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The nonpartisan New Jersey Office of Legislative Services (OLS) released estimates on Wednesday predicting that New Jersey revenues will fall a staggering $1.3 billion short of Governor Chris Christie’s previous estimate through fiscal year 2013. The estimated revenue shortfall is bad news for Christie because it makes his ten percent across the board income tax cut proposal appear that much more reckless. Even the bean counters at Moody’s and Standard and Poor’s are worried.
The discrepancy between Christie’s previous revenue predictions and the estimated shortfall is due to the wildly unrealistic revenue estimate put out by the Christie administration in March, which an analysis by the New Jersey Star Ledger found to be the most optimistic in the country. In fact, Christie’s promised 7.4 percent in revenue growth was more than 2.5 times the national average of 2.8 percent.
For the moment, Christie is standing by his income tax cut plans, saying that the budget gap is actually only $676 million – and he is proposing to fill it by cutting $295 million in transportation funding next year. The Governor’s reduced gap estimate is derived from his faith in the millions in tax breaks his administration has given to the state’s wealthiest residents and corporations already being at work, unleashing unprecedented economic growth. This is what he’s been calling the “New Jersey Comeback.” Unfortunately, his predictions are based on the same old myths that have proven to be wrong time and again across the country.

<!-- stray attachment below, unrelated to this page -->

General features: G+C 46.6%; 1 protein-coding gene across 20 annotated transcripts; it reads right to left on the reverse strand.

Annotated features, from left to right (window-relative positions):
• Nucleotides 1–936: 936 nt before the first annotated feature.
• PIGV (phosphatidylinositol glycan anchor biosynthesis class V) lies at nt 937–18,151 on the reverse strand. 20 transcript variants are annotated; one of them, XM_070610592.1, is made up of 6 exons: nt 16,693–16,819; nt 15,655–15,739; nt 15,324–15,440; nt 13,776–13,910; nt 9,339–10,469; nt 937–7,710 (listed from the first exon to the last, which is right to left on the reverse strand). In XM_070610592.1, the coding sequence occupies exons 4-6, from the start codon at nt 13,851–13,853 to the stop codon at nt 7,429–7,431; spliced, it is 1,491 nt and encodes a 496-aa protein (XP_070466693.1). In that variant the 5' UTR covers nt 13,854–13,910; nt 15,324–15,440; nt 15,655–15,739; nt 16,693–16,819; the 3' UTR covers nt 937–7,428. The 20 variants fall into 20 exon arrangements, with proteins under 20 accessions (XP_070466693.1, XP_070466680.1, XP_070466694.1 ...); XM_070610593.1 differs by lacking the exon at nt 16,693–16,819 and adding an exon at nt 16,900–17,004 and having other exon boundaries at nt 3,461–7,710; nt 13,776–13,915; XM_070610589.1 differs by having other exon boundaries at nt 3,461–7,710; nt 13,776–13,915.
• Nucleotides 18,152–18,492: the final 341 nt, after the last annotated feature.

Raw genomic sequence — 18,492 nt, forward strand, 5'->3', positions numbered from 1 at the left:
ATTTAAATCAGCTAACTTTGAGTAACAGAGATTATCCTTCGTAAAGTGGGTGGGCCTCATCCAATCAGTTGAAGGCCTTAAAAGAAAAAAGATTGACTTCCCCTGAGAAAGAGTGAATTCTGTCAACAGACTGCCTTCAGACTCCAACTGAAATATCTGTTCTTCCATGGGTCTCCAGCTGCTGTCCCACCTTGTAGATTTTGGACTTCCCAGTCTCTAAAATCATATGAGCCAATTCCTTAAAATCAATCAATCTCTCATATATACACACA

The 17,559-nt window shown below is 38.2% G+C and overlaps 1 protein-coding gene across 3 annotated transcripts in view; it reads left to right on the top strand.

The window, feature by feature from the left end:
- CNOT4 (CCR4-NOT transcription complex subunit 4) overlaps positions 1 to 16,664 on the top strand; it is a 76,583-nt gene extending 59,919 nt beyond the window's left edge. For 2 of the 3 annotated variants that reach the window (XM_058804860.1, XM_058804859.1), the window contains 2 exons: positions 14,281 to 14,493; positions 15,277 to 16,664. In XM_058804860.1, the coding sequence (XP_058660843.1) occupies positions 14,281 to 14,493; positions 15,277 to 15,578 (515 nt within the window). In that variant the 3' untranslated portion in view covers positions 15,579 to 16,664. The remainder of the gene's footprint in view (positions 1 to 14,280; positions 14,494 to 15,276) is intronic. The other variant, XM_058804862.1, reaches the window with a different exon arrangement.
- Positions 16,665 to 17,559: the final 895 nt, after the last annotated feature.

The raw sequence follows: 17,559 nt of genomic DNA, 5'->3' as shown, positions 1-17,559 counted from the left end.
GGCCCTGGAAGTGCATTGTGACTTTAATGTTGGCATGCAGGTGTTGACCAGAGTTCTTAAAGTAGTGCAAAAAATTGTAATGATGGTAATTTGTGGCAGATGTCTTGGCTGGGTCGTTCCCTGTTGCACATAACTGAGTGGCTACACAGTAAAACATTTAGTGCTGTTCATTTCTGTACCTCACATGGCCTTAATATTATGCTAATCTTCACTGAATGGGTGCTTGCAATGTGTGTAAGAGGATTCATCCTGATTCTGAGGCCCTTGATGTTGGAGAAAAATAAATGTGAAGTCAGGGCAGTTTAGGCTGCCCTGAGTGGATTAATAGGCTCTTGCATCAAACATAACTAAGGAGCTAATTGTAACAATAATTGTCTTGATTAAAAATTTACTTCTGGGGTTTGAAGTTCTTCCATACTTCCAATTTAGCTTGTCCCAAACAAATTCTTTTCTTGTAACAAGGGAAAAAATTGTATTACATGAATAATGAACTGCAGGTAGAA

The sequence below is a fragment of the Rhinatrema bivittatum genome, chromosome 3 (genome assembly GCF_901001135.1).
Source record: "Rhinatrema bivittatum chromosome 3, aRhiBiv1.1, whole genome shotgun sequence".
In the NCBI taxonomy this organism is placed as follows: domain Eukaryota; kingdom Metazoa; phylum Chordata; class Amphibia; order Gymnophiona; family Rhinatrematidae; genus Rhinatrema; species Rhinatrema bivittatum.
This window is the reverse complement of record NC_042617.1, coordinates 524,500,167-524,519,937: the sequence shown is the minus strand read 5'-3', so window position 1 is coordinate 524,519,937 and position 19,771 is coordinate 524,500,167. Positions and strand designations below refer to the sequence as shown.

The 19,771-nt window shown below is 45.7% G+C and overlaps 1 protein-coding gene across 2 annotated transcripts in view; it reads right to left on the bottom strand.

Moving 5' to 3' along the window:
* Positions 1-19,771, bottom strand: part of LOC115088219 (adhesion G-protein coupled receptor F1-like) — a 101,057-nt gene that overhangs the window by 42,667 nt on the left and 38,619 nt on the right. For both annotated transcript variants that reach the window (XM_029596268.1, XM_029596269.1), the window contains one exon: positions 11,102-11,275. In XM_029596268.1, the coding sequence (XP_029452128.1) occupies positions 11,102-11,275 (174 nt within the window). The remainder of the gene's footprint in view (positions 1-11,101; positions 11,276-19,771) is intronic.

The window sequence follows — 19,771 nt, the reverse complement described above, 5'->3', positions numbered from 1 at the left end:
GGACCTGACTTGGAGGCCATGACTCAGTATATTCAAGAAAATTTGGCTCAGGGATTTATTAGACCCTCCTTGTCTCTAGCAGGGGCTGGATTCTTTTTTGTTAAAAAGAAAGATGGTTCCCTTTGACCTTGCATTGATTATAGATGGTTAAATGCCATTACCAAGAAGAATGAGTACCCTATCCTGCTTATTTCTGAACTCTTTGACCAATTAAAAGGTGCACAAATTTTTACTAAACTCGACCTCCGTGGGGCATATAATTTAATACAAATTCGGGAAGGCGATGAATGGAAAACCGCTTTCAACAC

The failure of Christie’s approach is borne out by New Jersey’s wobbly economy. As New Jersey Policy Perspective points out, the reality is the state is actually lagging behind the rest of the country, with its unemployment rate increasing slightly, to 9.1 percent in April 2012, higher than the regional rate of 7.9 percent. Rather than helping drive a recovery, it looks like Christie’s policy of favoring expensive tax breaks over critical government services has actually driven up joblessness by putting tens of thousands of public sector employees out of work.
The Governor is doubling down on tax breaks and service cuts when he should instead protect New Jersey’s basic quality of life and embrace, rather than veto, a millionaire’s tax — which his constituents love, his Assembly passed, and would generate $500 million in desperately needed revenues for the Garden State.
Making matters worse, the Democratic Senate President Stephen Sweeney continues pushing his caucus to pass a compromise tax cut he says is for the middle class. For interested readers, there’s a politics to all of it.
(Photo courtesy of Center for American Progress.)